If you are a baseball fan there is no denying that you have a favorite announcer. Whether it’s Eric Nadel, Jack Buck, Harry Caray, Jon Miller, Vin Scully, Mel Allen or Red Barber; you have a favorite. There was a voice, at some point in your life as a baseball fan, that drew you to the game. Anyone of those announcers mentioned or another hometown guy is your favorite. You can’t argue that your childhood was shaped by the sounds of a person calling a baseball game on the radio or your television.
I grew up with Jack Buck. I grew up with Jack Buck in his prime. Jack was a Hall of Fame broadcaster who had great catch phrases, was of quick wit and had an amazing career. Jack Buck is an icon but others tip the scale for me. Jack is not my guy.
Another favorite is Eric Nadel. Eric, the 2014 Ford Frick Award winner has been a staple on Rangers broadcasts for so long, it’s almost unbearable to think of a radio broadcast without the great Nadel. As a matter of fact, with the advent of Tivo or DVR, I know many people including Jamey Newberg that listen to the radio and sync the tv broadcast (on mute) to listen like Eric is calling the tv game. As much as I love hearing Eric, he’s also not my guy.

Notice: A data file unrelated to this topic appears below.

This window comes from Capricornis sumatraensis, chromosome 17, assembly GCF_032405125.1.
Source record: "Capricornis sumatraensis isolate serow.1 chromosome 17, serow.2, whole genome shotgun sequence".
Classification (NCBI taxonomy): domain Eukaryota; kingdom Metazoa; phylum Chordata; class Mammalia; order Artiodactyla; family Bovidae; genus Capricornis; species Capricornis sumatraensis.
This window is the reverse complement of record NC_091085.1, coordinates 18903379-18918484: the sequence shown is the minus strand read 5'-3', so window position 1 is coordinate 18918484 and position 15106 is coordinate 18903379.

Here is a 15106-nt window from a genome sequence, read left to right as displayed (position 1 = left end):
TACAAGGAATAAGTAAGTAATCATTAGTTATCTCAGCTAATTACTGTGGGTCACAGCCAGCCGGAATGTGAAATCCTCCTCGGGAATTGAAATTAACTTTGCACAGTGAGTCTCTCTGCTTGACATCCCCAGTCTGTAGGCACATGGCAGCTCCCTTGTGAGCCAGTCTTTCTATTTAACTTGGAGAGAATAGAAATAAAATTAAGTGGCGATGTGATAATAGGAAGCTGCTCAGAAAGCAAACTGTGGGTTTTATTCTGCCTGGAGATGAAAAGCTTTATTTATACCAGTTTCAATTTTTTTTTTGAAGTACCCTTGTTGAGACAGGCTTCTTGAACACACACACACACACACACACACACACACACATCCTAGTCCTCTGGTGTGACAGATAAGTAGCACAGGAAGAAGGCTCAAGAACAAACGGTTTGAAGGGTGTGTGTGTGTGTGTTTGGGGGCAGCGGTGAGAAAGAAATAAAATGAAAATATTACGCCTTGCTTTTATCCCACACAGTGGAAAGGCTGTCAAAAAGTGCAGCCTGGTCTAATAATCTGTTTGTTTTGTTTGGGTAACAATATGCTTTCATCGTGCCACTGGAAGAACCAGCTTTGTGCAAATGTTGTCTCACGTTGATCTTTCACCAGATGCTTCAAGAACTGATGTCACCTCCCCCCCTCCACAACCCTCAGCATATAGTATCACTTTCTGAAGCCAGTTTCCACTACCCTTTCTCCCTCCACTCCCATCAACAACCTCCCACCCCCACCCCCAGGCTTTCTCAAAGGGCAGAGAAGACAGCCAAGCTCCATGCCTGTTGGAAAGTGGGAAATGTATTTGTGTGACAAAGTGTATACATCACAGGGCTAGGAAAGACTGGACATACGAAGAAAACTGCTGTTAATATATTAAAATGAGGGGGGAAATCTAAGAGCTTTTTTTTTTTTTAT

My guy is Mark Holtz. Mark was a longtime Rangers broadcaster that announced in the radio booth with Eric Nadel from 1982 to 1995 and then moved into the TV side with Tom Grieve. After moving to Texas at age 13, I was a fan displaced. Then I found Mark and Eric on radio. I found two guys who loved what they did, despite calling games for a team that wasn’t good at times. Mark Holtz and Eric Nadel became my friends.
As much as I love the call of Eric Nadel, Mark Holtz has a special place in my heart. “Holtzy” as they called him, was my favorite. Mark Holtz taught me about the game of baseball, how to have fun and he also taught me about dealing with adversity.
Mark Holtz called his last game on May 22, 1997 when he had to give up his job to battle leukemia. On September 7 of that same year, Mark lost his battle and Rangers baseball has never been the same. While talented people have come and gone in both the radio and television sides of Rangers’ broadcasts, the shoes are just too big to fill, for me. Mark Holtz had an enthusiasm, a fervor and a passion for the Texas Rangers. I wish he was still here.
One thing that always struck me was how much fun Mark had:
The phrase “It’s Baseball Time in Texas” was a Holtz creation:
“Hello Win Column” is his creation as well.
I couldn’t find an actual call of “Hello Win Column”, so I hope this does the trick.
Eric Nadel is iconic in Texas, as he should be. He is simply fantastic. But I miss Mark Holtz. I think about the ‘96 Rangers and Mark’s calls on tv and what they would have been like in 2010 and 2011. I wish he would have had a chance to make those calls. I miss Mark Holtz.
On every trip to The Ballpark in Arlington (Globe Life Park) I dip my hand in Mark Holtz Lake to remember a great man. I hope you will too.